How Coronavirus Could Affect Your Retail Business

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How Coronavirus Could Affect Your Retail Business

Article Courtesy of Management One, a platform that delivers data-driven planning via passionate retail experts and help business owners all over the world reach new levels of success.

See the interactive post updated daily with changing circumstances, here.

The Threat is Real

Health officials now believe that the spread of coronavirus (Covid-19) in the U.S. “is inevitable”. Whether the coronavirus outbreak elevates to a global pandemic, or simply dissipates with the passage of winter, the damage has already begun. Global stock markets are taking a hit, and the effects of production slowdowns and restricted movement are bound to impact retailers in the weeks and months to come.

Facebook has canceled the in-person portion of their upcoming F8 conference in May and some businesses are starting to adopt a work-from-home policy, so the initial effects are beginning to develop here in the United States.

Supply chain issues

According to Cao Jiaping, Chairman of the China Chamber of Commerce for Import and Export of Textiles and Apparel, China holds a 31.5% market share of textiles and apparel in the U.S. With many of these factories closed down, retailers could start to see the effects as soon as mid-April, though buying schedules make it more likely that major effects will be felt as retailers start stocking for the fall season. 

Retailers hustling to source goods outside of China will find themselves in a crowded market as some companies have already started moving production overseas amid the recent tariff wars in China. US imports of goods from Vietnam, for example,  have soared 51.6%. Other countries like Malaysia, Thailand, Indonesia and Taiwan are also recording double-digit growth. 

Reduced foot traffic in retail stores

With increasing media coverage of new cases springing up across the country, many consumers are beginning to avoid high-traffic areas, and even global air travel is already seeing declines. The International Air Transport Association (IATA) is expecting global demand for air travel to fall by 4.7% in 2020, the first overall decline since the global financial crisis in 2008-09. If this trend spreads into the U.S. airline industry, retailers in areas dependent on tourism will find themselves on the front lines.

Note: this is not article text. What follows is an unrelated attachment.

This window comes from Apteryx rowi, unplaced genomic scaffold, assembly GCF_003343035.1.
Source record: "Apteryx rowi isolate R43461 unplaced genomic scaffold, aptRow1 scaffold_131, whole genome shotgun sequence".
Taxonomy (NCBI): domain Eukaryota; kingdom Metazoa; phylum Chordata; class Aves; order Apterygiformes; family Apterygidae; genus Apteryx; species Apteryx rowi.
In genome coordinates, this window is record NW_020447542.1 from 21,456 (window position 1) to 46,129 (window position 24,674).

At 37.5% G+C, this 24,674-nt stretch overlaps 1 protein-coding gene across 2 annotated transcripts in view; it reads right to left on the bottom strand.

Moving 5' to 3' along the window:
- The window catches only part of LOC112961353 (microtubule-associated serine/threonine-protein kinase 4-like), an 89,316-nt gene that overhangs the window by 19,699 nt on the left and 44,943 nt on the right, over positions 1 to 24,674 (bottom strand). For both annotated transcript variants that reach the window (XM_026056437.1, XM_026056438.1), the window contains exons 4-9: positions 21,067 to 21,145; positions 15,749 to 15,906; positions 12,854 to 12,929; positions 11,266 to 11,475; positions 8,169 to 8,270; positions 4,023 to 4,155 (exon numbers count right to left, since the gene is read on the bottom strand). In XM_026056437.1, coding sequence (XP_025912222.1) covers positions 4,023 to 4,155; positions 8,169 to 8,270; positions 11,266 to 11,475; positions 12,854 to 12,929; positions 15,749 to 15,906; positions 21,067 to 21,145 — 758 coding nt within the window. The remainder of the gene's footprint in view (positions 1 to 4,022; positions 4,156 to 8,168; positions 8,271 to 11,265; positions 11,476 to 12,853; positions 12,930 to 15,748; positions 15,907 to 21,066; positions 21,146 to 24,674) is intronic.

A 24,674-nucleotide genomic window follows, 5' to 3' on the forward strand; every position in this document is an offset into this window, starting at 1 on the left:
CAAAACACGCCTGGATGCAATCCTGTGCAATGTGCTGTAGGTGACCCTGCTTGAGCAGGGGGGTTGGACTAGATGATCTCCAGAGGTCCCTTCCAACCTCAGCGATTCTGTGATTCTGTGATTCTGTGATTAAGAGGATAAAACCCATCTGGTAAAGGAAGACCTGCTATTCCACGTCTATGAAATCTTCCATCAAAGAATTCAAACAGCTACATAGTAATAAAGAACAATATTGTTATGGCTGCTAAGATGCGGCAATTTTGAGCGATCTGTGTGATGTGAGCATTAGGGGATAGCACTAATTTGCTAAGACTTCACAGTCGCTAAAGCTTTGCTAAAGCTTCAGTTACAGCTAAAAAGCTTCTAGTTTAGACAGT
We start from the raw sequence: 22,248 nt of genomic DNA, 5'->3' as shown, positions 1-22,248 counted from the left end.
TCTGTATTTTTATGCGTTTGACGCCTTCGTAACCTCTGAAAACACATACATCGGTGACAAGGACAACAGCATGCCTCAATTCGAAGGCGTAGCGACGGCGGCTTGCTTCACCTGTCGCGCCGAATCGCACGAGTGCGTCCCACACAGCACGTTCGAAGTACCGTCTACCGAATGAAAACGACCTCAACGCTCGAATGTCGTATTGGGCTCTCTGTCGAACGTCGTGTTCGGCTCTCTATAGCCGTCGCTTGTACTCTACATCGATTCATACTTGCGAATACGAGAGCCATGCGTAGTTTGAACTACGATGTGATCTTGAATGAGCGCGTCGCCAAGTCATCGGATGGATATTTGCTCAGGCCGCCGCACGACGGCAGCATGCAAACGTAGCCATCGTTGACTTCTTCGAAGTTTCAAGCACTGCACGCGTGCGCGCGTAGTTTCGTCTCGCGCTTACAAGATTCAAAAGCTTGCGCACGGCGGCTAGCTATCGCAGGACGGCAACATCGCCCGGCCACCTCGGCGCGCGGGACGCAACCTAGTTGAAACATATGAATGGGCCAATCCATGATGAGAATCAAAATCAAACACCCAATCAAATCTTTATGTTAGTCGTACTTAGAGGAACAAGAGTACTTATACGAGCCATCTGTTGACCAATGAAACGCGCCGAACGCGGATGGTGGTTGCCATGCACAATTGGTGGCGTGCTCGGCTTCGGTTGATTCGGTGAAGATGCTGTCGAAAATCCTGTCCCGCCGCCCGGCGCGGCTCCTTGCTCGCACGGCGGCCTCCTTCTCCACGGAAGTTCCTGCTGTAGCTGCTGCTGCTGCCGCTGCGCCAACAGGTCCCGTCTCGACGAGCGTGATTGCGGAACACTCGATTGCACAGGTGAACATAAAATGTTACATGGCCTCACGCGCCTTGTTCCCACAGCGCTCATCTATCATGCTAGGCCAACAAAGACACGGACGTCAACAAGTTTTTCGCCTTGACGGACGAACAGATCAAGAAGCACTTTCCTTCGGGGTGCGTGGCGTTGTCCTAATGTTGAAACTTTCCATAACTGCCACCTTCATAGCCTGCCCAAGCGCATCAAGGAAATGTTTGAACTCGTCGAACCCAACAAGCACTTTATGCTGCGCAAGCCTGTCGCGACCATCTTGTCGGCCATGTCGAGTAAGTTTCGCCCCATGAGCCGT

Reduced capital and confidence 

The hits to the stock market this week only accelerate consumer concerns about the impact the coronavirus could have on their wallets. Bob Schwartz of Oxford Economics warns that consumer fears could “escalate and push households into a defensive mode,” reducing perceptions of available cash and limiting buying power. This mindset will affect luxury items first, but it could translate into a larger shift away from boutique stores as price-sensitivity increasingly dictates purchasing decisions.

What retailers can do right now



This is NOT the time to sit on the sidelines and hope to simply ride the storm, but it isn’t the time for panic, either. Remember that all of your competitors are responding to the same challenges you are, and treat this as an opportunity to apply unrelenting creativity and hustle towards safeguarding your business. 

President Eisenhower said it best, “What counts is not necessarily the size of the dog in the fight; it’s the size of the fight in the dog.”

A plan of attack

There are countless ways to address concerns over this developing situation. Here are the top ten things retailers can focus their attention on right now before the effects hit home.

  • Confront the threat
    • Hoping for the best is NOT a strategy. Accept the fact that a real threat to your business is imminent, and organize a team meeting with your employees to formulate a strategy and manage expectations.
  • Contact every vendor
    • Find out what is getting shipped and how they are dealing with supply chain interruptions.
    • Dig deep on non-China vendors and factories to learn what fabrics or other components they receive from China.
    • Put commitments of accepting goods in your contracts with vendors, based on issues regarding coronavirus threats.
    • Start the conversation about fall orders now, and position yourself in the front of the line by communicating clear needs and timelines for delivery. 
    • Hustle to get the goods!! Reassess your vendor list and sourcing channels to explore new product lines that could resonate with your audience.
  • Analyze your product classes